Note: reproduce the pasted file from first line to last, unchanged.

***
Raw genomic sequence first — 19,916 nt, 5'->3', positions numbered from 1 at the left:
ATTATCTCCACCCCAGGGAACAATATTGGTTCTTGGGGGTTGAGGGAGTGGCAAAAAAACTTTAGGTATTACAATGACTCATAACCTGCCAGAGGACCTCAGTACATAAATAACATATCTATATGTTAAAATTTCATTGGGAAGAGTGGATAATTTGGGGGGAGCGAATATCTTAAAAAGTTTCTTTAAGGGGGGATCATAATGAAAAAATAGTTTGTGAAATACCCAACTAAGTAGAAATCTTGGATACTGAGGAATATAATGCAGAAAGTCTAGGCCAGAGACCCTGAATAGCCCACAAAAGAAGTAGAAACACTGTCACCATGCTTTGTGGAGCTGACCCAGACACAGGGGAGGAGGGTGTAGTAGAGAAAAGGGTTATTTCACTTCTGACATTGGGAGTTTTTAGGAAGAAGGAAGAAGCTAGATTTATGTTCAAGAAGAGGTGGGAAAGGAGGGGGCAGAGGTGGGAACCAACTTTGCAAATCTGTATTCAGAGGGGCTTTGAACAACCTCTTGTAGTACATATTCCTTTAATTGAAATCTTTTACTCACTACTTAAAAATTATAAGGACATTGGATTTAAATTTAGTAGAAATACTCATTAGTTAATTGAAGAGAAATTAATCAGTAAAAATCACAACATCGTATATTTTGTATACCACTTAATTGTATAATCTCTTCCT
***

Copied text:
Raw genomic sequence first — 19,916 nt, 5'->3', positions numbered from 1 at the left:
ATTATCTCCACCCCAGGGAACAATATTGGTTCTTGGGGGTTGAGGGAGTGGCAAAAAAACTTTAGGTATTACAATGACTCATAACCTGCCAGAGGACCTCAGTACATAAATAACATATCTATATGTTAAAATTTCATTGGGAAGAGTGGATAATTTGGGGGGAGCGAATATCTTAAAAAGTTTCTTTAAGGGGGGATCATAATGAAAAAATAGTTTGTGAAATACCCAACTAAGTAGAAATCTTGGATACTGAGGAATATAATGCAGAAAGTCTAGGCCAGAGACCCTGAATAGCCCACAAAAGAAGTAGAAACACTGTCACCATGCTTTGTGGAGCTGACCCAGACACAGGGGAGGAGGGTGTAGTAGAGAAAAGGGTTATTTCACTTCTGACATTGGGAGTTTTTAGGAAGAAGGAAGAAGCTAGATTTATGTTCAAGAAGAGGTGGGAAAGGAGGGGGCAGAGGTGGGAACCAACTTTGCAAATCTGTATTCAGAGGGGCTTTGAACAACCTCTTGTAGTACATATTCCTTTAATTGAAATCTTTTACTCACTACTTAAAAATTATAAGGACATTGGATTTAAATTTAGTAGAAATACTCATTAGTTAATTGAAGAGAAATTAATCAGTAAAAATCACAACATCGTATATTTTGTATACCACTTAATTGTATAATCTCTTCCT